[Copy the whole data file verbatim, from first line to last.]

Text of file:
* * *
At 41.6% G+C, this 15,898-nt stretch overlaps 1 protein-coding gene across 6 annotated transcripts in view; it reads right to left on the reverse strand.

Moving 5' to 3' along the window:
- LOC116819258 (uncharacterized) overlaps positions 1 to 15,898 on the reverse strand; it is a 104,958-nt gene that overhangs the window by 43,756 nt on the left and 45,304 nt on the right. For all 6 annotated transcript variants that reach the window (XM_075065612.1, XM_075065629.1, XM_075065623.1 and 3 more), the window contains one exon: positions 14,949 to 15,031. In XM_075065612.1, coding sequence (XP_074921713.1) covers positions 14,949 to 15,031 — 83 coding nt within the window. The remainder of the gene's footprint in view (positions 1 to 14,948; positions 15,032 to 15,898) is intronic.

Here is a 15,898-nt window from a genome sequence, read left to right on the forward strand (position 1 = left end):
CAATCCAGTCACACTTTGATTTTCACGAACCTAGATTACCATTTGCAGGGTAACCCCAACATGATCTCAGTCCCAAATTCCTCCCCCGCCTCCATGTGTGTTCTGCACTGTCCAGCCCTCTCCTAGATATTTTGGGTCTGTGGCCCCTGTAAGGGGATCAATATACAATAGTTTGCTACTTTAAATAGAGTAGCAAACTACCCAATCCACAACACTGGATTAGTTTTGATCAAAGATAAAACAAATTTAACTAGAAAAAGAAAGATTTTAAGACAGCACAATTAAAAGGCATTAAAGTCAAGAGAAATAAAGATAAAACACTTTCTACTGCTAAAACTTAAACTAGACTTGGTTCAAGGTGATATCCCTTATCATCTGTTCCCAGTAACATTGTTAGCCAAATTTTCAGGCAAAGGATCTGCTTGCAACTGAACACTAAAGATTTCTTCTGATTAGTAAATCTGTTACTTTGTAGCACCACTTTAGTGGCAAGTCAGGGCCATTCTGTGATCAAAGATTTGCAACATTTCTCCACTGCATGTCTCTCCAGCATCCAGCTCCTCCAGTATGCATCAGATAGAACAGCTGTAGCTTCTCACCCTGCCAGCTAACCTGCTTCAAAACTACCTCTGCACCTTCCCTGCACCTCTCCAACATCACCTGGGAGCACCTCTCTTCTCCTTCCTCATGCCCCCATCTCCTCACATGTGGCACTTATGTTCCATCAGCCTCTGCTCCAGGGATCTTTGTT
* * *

At 41.6% G+C, this 15,898-nt stretch overlaps 1 protein-coding gene across 6 annotated transcripts in view; it reads right to left on the reverse strand.

Moving 5' to 3' along the window:
- LOC116819258 (uncharacterized) overlaps positions 1 to 15,898 on the reverse strand; it is a 104,958-nt gene that overhangs the window by 43,756 nt on the left and 45,304 nt on the right. For all 6 annotated transcript variants that reach the window (XM_075065612.1, XM_075065629.1, XM_075065623.1 and 3 more), the window contains one exon: positions 14,949 to 15,031. In XM_075065612.1, coding sequence (XP_074921713.1) covers positions 14,949 to 15,031 — 83 coding nt within the window. The remainder of the gene's footprint in view (positions 1 to 14,948; positions 15,032 to 15,898) is intronic.

Here is a 15,898-nt window from a genome sequence, read left to right on the forward strand (position 1 = left end):
CAATCCAGTCACACTTTGATTTTCACGAACCTAGATTACCATTTGCAGGGTAACCCCAACATGATCTCAGTCCCAAATTCCTCCCCCGCCTCCATGTGTGTTCTGCACTGTCCAGCCCTCTCCTAGATATTTTGGGTCTGTGGCCCCTGTAAGGGGATCAATATACAATAGTTTGCTACTTTAAATAGAGTAGCAAACTACCCAATCCACAACACTGGATTAGTTTTGATCAAAGATAAAACAAATTTAACTAGAAAAAGAAAGATTTTAAGACAGCACAATTAAAAGGCATTAAAGTCAAGAGAAATAAAGATAAAACACTTTCTACTGCTAAAACTTAAACTAGACTTGGTTCAAGGTGATATCCCTTATCATCTGTTCCCAGTAACATTGTTAGCCAAATTTTCAGGCAAAGGATCTGCTTGCAACTGAACACTAAAGATTTCTTCTGATTAGTAAATCTGTTACTTTGTAGCACCACTTTAGTGGCAAGTCAGGGCCATTCTGTGATCAAAGATTTGCAACATTTCTCCACTGCATGTCTCTCCAGCATCCAGCTCCTCCAGTATGCATCAGATAGAACAGCTGTAGCTTCTCACCCTGCCAGCTAACCTGCTTCAAAACTACCTCTGCACCTTCCCTGCACCTCTCCAACATCACCTGGGAGCACCTCTCTTCTCCTTCCTCATGCCCCCATCTCCTCACATGTGGCACTTATGTTCCATCAGCCTCTGCTCCAGGGATCTTTGTT